DEPARTMENT OF TRANSPORTATION
Federal Aviation Administration
14 CFR Part 39
[Docket No. FAA-2022-0295; Project Identifier MCAI-2021-00840-R]
Airworthiness Directives; Airbus Helicopters
AGENCY: Federal Aviation Administration (FAA), DOT.
ACTION: Notice of proposed rulemaking (NPRM).
SUMMARY: The FAA proposes to adopt a new airworthiness directive
for all Airbus Helicopters Model AS-365N2, AS 365 N3, EC 155B, EC155B1,
and SA-365N1 helicopters. This proposed AD was prompted by a large
amount of critical scale particles found on the tail rotor gearbox
(TGB) chip detector magnetic plug during an unscheduled check of the
TGB. The particles belonged to the double bearing (pitch control rod
bearing) installed inside the TGB. This proposed AD would require
repetitive inspections of the TGB chip detector for particles,
analyzing any particles collected, performing a double bearing washing,
repetitive replacements of certain part-numbered
double bearings, and corrective actions if necessary, as specified in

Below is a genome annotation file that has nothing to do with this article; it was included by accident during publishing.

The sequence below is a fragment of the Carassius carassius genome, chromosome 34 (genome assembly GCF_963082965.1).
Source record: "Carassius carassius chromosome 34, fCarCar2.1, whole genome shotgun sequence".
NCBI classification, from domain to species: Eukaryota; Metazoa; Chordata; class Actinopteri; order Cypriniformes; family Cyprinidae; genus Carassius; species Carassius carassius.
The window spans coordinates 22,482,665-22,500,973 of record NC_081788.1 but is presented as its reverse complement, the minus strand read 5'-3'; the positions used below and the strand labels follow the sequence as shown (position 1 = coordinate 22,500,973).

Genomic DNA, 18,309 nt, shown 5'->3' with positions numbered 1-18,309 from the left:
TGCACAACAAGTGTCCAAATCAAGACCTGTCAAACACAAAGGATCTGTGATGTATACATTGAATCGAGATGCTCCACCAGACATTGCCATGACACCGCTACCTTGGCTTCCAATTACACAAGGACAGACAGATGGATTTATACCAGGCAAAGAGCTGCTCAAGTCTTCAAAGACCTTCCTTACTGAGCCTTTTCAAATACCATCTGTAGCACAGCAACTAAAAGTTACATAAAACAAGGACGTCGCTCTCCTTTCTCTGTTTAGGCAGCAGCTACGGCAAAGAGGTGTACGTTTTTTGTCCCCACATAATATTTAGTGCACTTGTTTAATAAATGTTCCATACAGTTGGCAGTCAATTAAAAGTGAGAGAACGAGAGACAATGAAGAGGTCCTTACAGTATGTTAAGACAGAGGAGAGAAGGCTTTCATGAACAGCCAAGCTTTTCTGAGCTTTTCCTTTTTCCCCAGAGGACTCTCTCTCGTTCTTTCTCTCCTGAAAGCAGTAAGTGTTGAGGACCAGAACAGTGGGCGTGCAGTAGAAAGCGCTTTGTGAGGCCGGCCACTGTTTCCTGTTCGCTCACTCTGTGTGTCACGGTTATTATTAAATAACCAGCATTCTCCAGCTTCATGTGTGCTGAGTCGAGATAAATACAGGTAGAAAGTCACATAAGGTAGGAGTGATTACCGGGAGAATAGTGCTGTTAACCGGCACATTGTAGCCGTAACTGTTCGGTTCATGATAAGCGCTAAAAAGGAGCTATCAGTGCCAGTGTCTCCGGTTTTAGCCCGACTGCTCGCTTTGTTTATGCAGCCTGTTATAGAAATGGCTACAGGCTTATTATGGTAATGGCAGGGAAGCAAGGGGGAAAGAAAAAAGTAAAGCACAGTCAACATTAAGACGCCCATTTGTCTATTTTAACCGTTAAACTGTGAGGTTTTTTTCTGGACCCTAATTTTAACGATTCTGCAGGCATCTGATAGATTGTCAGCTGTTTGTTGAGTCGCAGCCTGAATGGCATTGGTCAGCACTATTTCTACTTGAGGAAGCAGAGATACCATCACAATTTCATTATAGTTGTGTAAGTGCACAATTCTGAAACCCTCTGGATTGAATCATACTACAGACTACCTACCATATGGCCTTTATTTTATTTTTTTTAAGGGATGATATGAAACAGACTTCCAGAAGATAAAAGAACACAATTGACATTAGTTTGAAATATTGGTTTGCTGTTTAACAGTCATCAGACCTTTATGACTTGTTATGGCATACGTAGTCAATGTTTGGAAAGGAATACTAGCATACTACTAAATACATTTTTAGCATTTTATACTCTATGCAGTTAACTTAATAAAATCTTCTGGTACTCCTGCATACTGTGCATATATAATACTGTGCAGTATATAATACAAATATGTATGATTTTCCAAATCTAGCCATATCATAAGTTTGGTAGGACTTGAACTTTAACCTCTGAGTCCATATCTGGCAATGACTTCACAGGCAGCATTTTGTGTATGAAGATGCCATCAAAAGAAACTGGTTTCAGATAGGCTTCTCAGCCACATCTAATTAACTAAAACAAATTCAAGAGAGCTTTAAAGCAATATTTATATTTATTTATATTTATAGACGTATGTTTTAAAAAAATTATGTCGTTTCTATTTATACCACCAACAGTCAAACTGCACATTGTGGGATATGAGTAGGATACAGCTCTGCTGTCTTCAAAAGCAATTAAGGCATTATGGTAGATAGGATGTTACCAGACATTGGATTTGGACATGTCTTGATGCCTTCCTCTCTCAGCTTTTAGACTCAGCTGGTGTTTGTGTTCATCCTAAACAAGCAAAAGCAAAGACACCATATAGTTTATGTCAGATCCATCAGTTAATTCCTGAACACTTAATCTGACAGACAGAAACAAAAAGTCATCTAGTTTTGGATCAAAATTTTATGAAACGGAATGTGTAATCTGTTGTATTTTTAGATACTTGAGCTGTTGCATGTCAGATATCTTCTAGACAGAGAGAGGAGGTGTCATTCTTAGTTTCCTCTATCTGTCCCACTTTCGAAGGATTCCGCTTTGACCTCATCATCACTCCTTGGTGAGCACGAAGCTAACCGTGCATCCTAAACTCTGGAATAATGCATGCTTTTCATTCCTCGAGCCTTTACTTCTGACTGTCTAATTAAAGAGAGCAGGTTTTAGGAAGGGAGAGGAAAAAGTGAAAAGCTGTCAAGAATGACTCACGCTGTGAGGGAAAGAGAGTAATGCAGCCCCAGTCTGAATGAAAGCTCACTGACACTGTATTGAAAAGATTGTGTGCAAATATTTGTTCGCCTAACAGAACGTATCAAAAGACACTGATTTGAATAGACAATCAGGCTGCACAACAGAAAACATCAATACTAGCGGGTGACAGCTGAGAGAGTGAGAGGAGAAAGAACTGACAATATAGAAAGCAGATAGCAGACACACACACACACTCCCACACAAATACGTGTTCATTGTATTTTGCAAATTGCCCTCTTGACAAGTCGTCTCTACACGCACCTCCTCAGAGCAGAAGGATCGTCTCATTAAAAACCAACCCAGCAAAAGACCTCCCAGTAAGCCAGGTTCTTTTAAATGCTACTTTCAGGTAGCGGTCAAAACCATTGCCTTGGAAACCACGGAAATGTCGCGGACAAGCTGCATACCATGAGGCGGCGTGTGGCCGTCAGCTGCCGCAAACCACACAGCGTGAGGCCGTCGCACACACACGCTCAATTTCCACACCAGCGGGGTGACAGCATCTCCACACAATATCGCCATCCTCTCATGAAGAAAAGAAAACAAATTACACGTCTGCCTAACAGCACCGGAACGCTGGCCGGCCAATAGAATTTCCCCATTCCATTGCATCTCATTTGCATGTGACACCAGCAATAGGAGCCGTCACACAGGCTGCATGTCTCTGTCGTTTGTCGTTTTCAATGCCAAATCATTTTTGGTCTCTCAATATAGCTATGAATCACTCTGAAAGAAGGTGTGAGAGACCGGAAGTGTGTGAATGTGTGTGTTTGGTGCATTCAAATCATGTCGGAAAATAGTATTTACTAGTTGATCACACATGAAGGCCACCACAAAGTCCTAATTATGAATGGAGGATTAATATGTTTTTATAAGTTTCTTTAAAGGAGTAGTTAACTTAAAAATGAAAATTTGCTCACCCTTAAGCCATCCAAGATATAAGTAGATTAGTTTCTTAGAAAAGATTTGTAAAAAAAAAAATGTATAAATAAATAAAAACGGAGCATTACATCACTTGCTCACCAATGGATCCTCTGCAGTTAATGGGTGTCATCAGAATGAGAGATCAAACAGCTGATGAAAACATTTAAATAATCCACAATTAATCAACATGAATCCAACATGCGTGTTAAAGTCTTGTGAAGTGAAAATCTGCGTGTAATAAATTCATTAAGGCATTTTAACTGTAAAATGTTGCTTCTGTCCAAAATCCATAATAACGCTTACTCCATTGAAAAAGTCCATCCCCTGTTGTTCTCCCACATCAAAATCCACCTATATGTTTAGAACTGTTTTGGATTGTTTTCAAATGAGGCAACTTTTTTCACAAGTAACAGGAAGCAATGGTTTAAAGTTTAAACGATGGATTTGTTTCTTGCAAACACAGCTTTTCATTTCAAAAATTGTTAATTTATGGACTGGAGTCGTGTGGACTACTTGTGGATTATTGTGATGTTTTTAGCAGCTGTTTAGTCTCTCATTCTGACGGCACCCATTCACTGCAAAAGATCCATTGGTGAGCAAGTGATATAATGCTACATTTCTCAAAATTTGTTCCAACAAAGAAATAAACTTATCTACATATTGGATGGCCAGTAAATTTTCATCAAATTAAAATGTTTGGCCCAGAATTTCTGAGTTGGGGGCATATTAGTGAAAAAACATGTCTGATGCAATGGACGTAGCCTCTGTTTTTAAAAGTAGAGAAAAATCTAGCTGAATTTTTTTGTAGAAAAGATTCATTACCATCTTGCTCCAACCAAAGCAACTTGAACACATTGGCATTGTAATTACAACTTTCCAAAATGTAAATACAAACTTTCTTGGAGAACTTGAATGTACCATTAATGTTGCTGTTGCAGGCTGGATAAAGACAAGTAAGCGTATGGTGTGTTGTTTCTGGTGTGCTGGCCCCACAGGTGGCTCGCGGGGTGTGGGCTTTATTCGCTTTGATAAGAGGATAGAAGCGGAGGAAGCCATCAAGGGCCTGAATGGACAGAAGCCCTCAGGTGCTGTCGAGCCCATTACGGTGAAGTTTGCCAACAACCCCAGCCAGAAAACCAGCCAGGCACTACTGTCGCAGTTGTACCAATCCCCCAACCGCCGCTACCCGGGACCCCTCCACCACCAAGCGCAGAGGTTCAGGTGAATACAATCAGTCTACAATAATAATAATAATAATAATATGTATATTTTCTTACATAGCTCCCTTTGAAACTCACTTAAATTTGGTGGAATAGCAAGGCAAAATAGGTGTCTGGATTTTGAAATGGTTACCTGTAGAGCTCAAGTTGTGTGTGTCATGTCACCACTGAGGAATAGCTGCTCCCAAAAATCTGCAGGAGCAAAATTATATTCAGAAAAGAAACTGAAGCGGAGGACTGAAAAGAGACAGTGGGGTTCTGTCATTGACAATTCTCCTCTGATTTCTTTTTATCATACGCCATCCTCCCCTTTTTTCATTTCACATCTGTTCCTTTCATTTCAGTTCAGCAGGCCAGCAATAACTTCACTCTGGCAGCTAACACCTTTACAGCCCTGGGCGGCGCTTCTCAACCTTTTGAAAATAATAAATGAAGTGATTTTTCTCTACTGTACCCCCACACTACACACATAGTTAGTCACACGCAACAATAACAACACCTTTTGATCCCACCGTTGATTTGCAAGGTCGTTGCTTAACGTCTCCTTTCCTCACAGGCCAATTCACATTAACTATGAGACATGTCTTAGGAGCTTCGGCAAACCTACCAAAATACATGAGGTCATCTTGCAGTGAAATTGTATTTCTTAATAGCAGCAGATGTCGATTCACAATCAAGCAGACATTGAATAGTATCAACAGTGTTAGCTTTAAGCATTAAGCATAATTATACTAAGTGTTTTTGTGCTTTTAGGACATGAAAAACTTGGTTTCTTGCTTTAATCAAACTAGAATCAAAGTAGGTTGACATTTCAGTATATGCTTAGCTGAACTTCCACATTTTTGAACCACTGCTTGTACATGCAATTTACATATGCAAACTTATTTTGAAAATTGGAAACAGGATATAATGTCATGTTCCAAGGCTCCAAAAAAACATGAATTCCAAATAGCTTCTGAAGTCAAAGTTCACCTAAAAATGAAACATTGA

European Union Aviation Safety Agency (EASA) AD, which is proposed for
incorporation by reference (IBR). The FAA is proposing this AD to
address the unsafe condition on these products.
DATES: The FAA must receive comments on this proposed AD by May
ADDRESSES: You may send comments, using the procedures found in
11.43 and 11.45, by any of the following methods:
Federal eRulemaking Portal: Go to https://www.regulations.gov. Follow
for submitting comments.
Fax: (202) 493-2251.
Mail: U.S. Department of Transportation, Docket
Operations, M-30, West Building Ground Floor, Room W12-140, 1200 New
Jersey Avenue SE, Washington, DC 20590.
Hand Delivery: Deliver to Mail address above between 9
a.m. and 5 p.m., Monday through Friday, except Federal holidays.
For EASA material that is proposed for IBR in this AD, contact
EASA, Konrad-Adenauer-Ufer 3, 50668 Cologne, Germany; telephone +49 221
8999 000; email ADs@easa.europa.eu; internet www.easa.europa.eu. You
may find the EASA material on the EASA website at https://ad.easa.europa.eu.
You may view this material at the FAA, Office of the
Regional Counsel, Southwest Region, 10101 Hillwood Pkwy., Room 6N-321,
Fort Worth, TX 76177. For information on the availability of this